I don't know that we -- I thought the argument was, and certainly what I believe, that we should enforce the border, not erase the border. Right? I mean, there is a border. Our guys stay on our side of the border. Their guys stay on their side of the border.

But you know, we've got two wars going on right now. I don't know that we really need a third country to invade, Sheriff.

ARPAIO: Well -- well, wait -- wait a minute. This is a critical area, 2,000-mile border, for terrorism. We are fighting terrorism in the Middle East. Why don't we take care of our own border and help the Mexicans with every resource we have other than just money? Let's send some people over there to help them fight this problem together.

COOPER: Well, Sheriff Arpaio --

ARPAIO: That's a good question.

COOPER: In a statement today the President said that this bill will strengthen our partnership with Mexico in targeting the gangs and criminal organizations that operate on both sides of the border.

ARPAIO: Oh, really?

COOPER: You don't believe it?

ARPAIO: Oh, really? Yes, really, 1,000 more, and by the way, how long do you think it will take to get 1,000 more Border Patrol? You have to train them. So, you know, it's not going to happen overnight, I guarantee you. I was a federal official for 30 years, so I know how the feds operate.

COOPER: Paul, do you think that the Arizona law has pushed the federal government to take more action?

BEGALA: Well, I think probably yes.

ARPAIO: Of course it has. Of course it has.

BEGALA: I think that it has, but now the question will be, will Sheriff Arpaio and others who have been calling for more security on the border acknowledge, gee, we're putting more security on the border. Barack Obama has increased deportations by 10 percent over the highest number that President Bush ever had. They're strengthening protection of the border.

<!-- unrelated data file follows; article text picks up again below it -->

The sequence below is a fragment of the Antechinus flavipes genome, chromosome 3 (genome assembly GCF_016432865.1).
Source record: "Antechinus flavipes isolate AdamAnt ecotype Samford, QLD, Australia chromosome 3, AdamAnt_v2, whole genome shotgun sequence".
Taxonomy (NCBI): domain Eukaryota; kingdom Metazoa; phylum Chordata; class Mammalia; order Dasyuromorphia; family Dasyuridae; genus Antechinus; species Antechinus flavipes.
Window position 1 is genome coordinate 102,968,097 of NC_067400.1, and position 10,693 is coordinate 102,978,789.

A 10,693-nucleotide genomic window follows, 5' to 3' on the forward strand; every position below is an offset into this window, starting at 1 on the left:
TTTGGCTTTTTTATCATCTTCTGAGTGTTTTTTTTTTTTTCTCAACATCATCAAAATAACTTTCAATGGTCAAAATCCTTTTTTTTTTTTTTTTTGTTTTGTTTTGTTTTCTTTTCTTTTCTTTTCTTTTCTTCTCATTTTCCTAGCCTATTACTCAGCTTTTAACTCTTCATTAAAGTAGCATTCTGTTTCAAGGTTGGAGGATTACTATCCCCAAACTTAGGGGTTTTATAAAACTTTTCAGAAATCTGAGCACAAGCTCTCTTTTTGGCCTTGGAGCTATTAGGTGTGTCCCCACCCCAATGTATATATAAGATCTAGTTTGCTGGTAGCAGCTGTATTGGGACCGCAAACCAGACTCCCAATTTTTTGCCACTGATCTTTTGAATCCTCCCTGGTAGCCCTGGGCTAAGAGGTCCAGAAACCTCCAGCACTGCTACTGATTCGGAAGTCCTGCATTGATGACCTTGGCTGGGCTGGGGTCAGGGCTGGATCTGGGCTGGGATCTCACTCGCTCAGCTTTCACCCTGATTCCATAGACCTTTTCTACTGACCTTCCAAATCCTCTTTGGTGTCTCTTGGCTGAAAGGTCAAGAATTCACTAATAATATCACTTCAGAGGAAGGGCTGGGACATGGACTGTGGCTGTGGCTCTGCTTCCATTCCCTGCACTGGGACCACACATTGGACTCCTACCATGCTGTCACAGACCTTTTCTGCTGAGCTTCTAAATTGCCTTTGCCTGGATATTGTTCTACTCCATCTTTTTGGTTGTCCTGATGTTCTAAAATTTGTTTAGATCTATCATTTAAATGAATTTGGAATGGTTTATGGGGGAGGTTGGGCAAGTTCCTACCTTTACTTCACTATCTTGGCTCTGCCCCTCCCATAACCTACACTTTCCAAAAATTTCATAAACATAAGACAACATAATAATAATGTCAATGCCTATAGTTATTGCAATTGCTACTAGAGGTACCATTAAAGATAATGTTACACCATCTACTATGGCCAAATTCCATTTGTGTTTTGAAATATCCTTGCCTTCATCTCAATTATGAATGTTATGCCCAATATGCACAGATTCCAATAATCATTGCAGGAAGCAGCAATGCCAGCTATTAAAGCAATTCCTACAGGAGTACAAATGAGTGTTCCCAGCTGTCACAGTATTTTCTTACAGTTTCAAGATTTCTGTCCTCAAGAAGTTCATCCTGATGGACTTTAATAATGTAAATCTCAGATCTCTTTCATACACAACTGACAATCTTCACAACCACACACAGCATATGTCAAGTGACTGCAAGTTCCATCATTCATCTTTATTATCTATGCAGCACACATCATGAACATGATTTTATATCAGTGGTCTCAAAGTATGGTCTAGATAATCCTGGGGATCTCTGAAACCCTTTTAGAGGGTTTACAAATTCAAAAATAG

The question is will those conservatives now support comprehensive immigration reform so we can grab people who are here illegally, make them pay a fine, make them pay back taxes, make them learn English, have them get to the back of the line, register with the government. That's punishment, or they're just interested in ginning it up --

ARPAIO: Oh, that is amnesty.

BEGALA: Five different punishments -- five different punishments. Would you want six? Would you want 12? What do you want, Sheriff? Do you want to just deport them all?

ARPAIO: No, I am doing OK here: 100,000 are left. I lock up people in the interior. Everybody talks about the border. We enforce the laws in the interior.

BEGALA: Forty percent of the undocumented aliens who are in America are here for overstaying their visa. So we can do everything we want at the border, but they're coming in, 40 percent -- 40 percent are coming in at the border legally, but then overstaying their visa.

In fact, that's what a lot of these 9/11 terrorists were doing. And so don't you think we've got to do more than simply secure the border. Don't you have to have comprehension immigration reform?

ARPAIO: No, you have to enforce the interior, lock them up inside also, not just at the border. If they get through, you lock them up, just like you do any other federal crime. That's good law enforcement and good strategy.


BEGALA: OK. We're going to lock up 12 million people? We're going to lock up 12 million people?

ARPAIO: Well, I don't know. We've been pretty successful. They're all leaving Arizona. If every state did what we did, maybe there wouldn't be a big problem.

BEGALA: They're not going to go home on their own, and they're not going to get locked up. At least -- I mean, you'd have to have a police state. Nobody -- you're not locking up 12 million people.

But when you have politicians who can simply just scream and yell like this, and get re-elected, God bless you sheriff. I mean, I understand that politicians don't want to honestly address the problem, if they're profiting politically by just hooting and hollering.

COOPER: Paul Begala.

ARPAIO: Well, I'm not -- I'm not a politician. I'm a law enforcement guy. I lock everybody up.

BEGALA: And how do you get that job?

ARPAIO: When they -- I was elected to do the job, but I'm also a law enforcement guy.

BEGALA: That makes you a politician, which is an honorable thing. I love politicians. I spent my career working for politicians.

ARPAIO: All right. You want to call me a politician, OK. Thank God I'm elected.

BEGALA: That's right.

ARPAIO: I would be fired 17 years ago if I was appointed. I would have been fired by the bureaucrats and the politicians. You know that. But you can't fire me. You can investigate me. No, you guys can investigate me, but you can't fire me.

COOPER: We've got to leave it there. Sheriff Arpaio, Paul Begala -- gentlemen, thank you.